Elections 2009 / Netanyahu: Lieberman Will Be Pivotal Minister in My Government

Likud Chair tells Kadima, Labor that he is looking to establish a unity government if he is elected PM.

A week before general elections, the front-runner in the polls Likud Chairman Benjamin Netanyahu said Wednesday that he plans to appoint Yisrael Beitenu Chairman Avigdor Lieberman to a pivotal ministerial position in the government that he will establish once elected.

Speaking at a conference attended by some 1,000 people, Netanyahu refrained from attacking Lieberman, his main rival for the Russian sector's vote, and tried to send a message to Israel's Russian immigrants that only he, as prime minister, will be able to address their needs.

This policy of not attacking Lieberman is not entirely acceptable among the Likud's Russian members, who criticized the attempt to pass the Likud off as a "central" party rather than right wing.

Asia Antov, the head of the volunteer headquarters and the coordinator of Likud activists in West Bank settlements told Haaretz that the Russian speakers are looking to vote for an ideological right wing party, and mistakenly think that Lieberman's party is what they're looking for.

Antov added that she discovered that among the Russian speaking crowd, the Likud suffered losses when it pushed extreme right winger Moshe Feiglin to a low number on the party's list. She said that she believed that recent revelation that Lieberman had been a member of Kahane's extreme-right outlawed Kach movement will only garner him votes within this sector.

In efforts to sell the party to the Russian public, Netanyahu, along with Russian speaking Likud members Yuli Edelstein and Zeev Elkin, tried to explain to the conference attendants that Netanyahu's victory is not certain, and reiterated the notion that only Netanyahu will be able to resolve the issues dearest to the Russian immigrants.

Netanyahu dedicated the bulk of his speech to specific issues facing the immigrant population ? public housing, employment, absorption and most importantly, breaking the glass ceiling.

Another name that was mentioned frequently during the conference was Prime Minister Ehud Olmert. While Kadima's campaign has all but ignored Olmert, Likud is more than happy to bring up the partnership between Netanyahu's main rival Tzipi Livni and the unpopular outgoing prime minister, who was never liked among Russian Israelis.

Netanyahu says he's looking to form a unity government

On Tuesday, Netanyahu shot from the hip in all directions during his speech at the Herzliyah Conference.

"In a number of days, the citizens of Israel will run to finish the era of weakness and begin the era of empowerment. They will put an end to the era of illusions and weakening and usher in the way of recognizing reality," Netanyahu said.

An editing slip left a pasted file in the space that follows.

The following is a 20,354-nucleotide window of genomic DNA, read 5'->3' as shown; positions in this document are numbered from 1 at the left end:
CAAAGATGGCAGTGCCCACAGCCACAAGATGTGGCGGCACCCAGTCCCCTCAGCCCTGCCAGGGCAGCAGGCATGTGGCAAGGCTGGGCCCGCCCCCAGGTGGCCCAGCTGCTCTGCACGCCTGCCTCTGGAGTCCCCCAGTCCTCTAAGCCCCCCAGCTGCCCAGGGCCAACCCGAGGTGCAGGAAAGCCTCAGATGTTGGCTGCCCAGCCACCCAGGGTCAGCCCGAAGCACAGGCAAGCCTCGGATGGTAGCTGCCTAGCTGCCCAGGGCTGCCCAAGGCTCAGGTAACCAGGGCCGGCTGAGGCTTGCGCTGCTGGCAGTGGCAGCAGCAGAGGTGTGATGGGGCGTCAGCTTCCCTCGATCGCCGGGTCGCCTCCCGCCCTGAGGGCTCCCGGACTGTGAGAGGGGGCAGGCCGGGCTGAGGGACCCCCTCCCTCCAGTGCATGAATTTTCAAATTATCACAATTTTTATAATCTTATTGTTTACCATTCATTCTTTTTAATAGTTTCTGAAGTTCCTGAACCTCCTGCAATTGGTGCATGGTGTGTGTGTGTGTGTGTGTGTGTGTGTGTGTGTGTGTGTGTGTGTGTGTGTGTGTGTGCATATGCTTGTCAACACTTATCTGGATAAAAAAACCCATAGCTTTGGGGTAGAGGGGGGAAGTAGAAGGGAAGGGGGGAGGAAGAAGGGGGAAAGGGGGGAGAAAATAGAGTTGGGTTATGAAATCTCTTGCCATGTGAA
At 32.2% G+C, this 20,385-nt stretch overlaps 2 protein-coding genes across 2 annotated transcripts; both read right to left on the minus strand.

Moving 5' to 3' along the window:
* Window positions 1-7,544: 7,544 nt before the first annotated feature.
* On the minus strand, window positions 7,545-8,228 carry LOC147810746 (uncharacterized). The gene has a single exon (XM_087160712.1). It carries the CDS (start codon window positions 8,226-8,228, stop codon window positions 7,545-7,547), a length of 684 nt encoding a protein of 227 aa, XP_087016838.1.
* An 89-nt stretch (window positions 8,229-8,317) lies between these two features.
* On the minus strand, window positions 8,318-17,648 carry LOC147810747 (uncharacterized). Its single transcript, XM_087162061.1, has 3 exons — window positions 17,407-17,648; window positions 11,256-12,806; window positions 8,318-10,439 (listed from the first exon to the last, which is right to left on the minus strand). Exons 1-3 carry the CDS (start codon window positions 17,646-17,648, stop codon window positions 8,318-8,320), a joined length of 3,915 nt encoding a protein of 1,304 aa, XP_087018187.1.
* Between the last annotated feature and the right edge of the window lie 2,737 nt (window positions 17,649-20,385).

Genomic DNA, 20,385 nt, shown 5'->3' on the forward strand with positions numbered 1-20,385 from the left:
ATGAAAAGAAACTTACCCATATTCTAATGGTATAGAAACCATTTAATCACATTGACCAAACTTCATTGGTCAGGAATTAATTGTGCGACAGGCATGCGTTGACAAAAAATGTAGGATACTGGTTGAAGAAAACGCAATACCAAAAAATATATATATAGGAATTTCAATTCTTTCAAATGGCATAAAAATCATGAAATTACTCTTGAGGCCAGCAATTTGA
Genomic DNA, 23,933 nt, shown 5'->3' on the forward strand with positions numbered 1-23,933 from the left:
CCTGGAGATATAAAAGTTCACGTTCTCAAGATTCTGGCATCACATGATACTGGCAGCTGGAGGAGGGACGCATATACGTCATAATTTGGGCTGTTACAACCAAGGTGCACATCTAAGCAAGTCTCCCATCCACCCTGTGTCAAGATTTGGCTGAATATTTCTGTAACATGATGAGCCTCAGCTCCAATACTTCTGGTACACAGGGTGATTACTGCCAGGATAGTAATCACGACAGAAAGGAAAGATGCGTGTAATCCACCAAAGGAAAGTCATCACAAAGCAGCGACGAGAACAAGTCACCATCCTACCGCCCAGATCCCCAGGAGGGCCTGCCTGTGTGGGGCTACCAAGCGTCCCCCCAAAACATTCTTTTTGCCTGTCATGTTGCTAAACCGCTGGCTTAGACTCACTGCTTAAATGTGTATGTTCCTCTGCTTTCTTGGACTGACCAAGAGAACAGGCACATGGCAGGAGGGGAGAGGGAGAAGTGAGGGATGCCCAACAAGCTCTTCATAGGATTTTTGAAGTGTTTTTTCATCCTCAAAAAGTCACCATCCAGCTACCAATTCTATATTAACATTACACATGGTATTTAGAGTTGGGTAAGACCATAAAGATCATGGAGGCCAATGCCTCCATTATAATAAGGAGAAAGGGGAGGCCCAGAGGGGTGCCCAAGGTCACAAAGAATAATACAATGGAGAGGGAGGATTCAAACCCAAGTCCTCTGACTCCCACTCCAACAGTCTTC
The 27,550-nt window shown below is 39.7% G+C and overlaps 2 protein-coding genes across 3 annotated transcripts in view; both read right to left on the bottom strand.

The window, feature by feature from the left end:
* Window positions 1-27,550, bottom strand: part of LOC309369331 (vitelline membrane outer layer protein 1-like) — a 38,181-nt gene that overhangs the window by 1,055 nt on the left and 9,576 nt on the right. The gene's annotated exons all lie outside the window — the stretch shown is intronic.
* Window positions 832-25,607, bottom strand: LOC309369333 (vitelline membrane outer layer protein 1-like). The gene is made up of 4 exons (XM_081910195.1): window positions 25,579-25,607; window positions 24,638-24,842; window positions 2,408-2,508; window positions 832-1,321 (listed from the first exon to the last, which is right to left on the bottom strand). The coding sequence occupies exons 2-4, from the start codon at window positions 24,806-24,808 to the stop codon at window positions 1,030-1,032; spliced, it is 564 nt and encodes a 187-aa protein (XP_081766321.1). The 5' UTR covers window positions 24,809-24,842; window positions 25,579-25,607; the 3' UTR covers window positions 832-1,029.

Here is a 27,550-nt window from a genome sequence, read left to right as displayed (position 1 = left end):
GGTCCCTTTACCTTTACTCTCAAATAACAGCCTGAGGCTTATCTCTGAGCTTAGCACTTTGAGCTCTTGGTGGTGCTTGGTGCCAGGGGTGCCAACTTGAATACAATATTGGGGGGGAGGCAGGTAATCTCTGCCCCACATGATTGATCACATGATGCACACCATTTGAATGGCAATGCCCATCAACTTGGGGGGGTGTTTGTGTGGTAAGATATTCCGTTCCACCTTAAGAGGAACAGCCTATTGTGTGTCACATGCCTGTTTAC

Netanyahu vowed that if he is chosen as Israel's next prime minister he will "bring together all of the central forces [in Israel] as part of a national unity government as much as possible."

He added that his first step would be to turn to nationalist parties, but clarified that such a move "is not enough", and he will therefore call on "all of the Zionist parties to join the unity government."

Netanyahu said his call for unity is driven by the fact that "before the unprecedented challenges Israel faces, we must stand together to bring the best people in the country, the most experienced and serious people in order to ensure our future."

The Likud Chief repeated the party's slogans during his speech, adding that as early as three years ago he predicted that missiles would be able to reach Ashdod and Ashkelon. He also said that as long as 12 years ago he predicted the growing threat of Iran.

Netanyahu said that he had spoken to U.S. President Barack Obama and come away with the clear impression that Obama "understands well the threat that Iran poses to Israel," and added that in his mind the Iranian threat is the biggest facing Israel and that it will be his biggest mission if elected.

Netanyahu also spoke against the Hamas administration in the Gaza Strip, saying that if Israel wanted to remove the missiles militants fire regularly from the salient, "we have no choice but to remove the Iranian-backed regime in Gaza."

Kadima party MK Yoel Hasson issued a response to Netanyahu's speech, saying "How does Bibi [Netanyahu] expect us to believe that he can recruit the Obama administration to his side, and work against Iran, if when it comes to the Palestinian issue he differs 180 degrees from the Israeli government position and refuses to offer hopeful policy.